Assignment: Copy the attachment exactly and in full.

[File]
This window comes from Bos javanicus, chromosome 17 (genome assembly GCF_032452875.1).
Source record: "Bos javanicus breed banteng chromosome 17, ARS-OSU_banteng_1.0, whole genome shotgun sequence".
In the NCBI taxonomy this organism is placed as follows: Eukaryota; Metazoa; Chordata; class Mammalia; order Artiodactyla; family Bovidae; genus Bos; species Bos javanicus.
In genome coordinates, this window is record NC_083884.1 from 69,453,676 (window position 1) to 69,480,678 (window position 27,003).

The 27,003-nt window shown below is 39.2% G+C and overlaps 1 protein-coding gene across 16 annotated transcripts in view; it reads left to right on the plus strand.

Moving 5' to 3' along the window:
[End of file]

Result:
This window comes from Bos javanicus, chromosome 17 (genome assembly GCF_032452875.1).
Source record: "Bos javanicus breed banteng chromosome 17, ARS-OSU_banteng_1.0, whole genome shotgun sequence".
In the NCBI taxonomy this organism is placed as follows: Eukaryota; Metazoa; Chordata; class Mammalia; order Artiodactyla; family Bovidae; genus Bos; species Bos javanicus.
In genome coordinates, this window is record NC_083884.1 from 69,453,676 (window position 1) to 69,480,678 (window position 27,003).

The 27,003-nt window shown below is 39.2% G+C and overlaps 1 protein-coding gene across 16 annotated transcripts in view; it reads left to right on the plus strand.

Moving 5' to 3' along the window: